BALTIC Centre for Contemporary Art announces an ambitious programme of three major exhibitions opening Friday 20 October in the UK’s largest contemporary art gallery. They will be led by Turner Prize-winning artist Susan Philipsz with a new installation exploring the relationship between sound and architecture; and a provocative and urgent group exhibition co-curated by US contemporary artist Edgar Arceneaux,
Starless Midnight takes its point of departure from an impromptu speech made by Dr. Martin Luther King. He spoke of the three most urgent challenges faced in the world: ‘the problem of racism, the problem of poverty and the problem of war.’ Despite the advancements of civil rights since this speech, his words still ring true today and are set against a backdrop of political populism, post-truth and so-called ‘fake news’.
Part of Freedom City 2017, a city-wide programme celebrating the 50th anniversary of Dr Martin Luther King being awarded an honorary degree by Newcastle University.
Over the course of two decades, Susan Philipsz has experimented with the relationship between sound and architecture. Often choosing the human voice as her primary medium, Philipsz is especially interested in the emotive and psychological properties of sound and how it can alter individual consciousness. At BALTIC Philipsz will stage the presentation of new work, A Single Voice 2017. An adaptation of Karl-Birger Blomdahl’s opera Aniara 1959, the narrative follows a group of colonists who leave a doomed planet Earth behind to set up a new life on Mars.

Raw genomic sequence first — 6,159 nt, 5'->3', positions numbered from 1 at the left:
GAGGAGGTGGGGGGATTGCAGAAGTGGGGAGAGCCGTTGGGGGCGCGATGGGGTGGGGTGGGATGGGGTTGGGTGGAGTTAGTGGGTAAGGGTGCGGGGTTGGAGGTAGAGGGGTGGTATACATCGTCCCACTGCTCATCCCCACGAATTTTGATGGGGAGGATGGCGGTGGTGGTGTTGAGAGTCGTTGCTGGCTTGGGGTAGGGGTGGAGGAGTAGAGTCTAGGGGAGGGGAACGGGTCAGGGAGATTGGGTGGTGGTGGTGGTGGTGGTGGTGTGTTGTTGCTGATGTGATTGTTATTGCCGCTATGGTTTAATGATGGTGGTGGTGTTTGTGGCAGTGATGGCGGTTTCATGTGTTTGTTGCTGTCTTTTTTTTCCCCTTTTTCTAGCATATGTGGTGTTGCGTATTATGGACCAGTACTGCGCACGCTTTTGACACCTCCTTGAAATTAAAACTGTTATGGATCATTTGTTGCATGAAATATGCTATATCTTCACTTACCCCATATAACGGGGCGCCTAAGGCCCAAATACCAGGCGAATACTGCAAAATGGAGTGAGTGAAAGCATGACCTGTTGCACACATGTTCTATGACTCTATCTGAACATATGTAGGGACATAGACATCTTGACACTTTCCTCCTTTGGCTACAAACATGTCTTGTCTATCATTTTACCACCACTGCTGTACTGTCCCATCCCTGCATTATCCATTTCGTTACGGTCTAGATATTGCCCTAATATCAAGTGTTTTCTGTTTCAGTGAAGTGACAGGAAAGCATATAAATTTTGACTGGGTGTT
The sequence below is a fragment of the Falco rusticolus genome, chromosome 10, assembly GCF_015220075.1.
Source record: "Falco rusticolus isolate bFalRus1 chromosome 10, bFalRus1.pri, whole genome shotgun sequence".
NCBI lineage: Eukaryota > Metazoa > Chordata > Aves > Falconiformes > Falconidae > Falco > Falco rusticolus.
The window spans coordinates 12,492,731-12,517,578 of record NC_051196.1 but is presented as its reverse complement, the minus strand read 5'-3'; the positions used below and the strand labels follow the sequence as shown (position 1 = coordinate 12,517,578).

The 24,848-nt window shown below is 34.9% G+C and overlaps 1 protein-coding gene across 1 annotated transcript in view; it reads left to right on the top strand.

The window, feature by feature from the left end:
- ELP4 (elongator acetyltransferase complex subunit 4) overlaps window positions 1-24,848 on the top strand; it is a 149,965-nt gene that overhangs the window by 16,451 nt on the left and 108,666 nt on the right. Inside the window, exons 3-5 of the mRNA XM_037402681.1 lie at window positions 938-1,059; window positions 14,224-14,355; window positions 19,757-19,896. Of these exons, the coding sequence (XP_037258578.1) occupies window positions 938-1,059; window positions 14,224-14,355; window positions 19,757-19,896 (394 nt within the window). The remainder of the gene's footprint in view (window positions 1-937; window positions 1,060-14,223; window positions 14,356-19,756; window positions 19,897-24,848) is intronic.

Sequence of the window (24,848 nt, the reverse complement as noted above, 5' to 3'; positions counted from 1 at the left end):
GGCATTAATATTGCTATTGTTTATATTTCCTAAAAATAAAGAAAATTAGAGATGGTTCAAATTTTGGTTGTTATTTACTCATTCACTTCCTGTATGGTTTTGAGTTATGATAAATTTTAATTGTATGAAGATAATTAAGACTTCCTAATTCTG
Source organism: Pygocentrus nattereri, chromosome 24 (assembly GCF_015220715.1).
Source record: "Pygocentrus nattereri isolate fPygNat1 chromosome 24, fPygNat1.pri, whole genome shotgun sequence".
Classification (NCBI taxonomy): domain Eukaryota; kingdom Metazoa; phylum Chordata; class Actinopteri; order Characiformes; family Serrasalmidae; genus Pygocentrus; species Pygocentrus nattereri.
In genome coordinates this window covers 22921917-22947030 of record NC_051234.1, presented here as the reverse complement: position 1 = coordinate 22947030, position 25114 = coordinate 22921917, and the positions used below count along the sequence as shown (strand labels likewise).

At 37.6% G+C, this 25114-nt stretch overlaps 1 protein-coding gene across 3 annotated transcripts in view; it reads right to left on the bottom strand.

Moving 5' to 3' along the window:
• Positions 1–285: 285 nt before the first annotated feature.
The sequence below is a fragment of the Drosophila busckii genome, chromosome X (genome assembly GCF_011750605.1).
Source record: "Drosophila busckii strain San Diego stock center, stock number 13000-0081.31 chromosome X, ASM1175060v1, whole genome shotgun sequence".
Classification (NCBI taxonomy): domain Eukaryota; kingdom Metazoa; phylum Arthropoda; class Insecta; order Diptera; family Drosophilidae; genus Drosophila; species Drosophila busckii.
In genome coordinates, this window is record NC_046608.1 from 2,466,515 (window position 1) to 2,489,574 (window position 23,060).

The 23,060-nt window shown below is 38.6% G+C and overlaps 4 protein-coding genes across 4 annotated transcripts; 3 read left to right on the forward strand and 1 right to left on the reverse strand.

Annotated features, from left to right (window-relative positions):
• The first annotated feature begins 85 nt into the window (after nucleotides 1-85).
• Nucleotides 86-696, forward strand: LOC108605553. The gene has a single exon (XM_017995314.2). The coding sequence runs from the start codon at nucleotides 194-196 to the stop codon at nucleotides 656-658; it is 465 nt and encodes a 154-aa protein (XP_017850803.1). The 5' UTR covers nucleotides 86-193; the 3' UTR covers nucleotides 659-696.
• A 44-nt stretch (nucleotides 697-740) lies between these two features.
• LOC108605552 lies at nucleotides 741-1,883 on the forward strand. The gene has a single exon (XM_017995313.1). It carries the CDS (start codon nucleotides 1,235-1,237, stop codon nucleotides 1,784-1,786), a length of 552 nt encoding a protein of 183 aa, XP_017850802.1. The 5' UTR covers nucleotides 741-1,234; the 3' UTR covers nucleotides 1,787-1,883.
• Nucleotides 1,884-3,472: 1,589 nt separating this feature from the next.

Edgar Arceneaux’s Until, Until, Until… is a look back at Broadway legend Ben Vereen’s controversial performance at Ronald Reagan’s inaugural celebration in 1981. At this event, Vereen staged a musical number in homage to the trailblasing vaudeville performer Bert Williams who, because of racist laws dictating who could appear on stage, always performed in ‘blackface’ makeup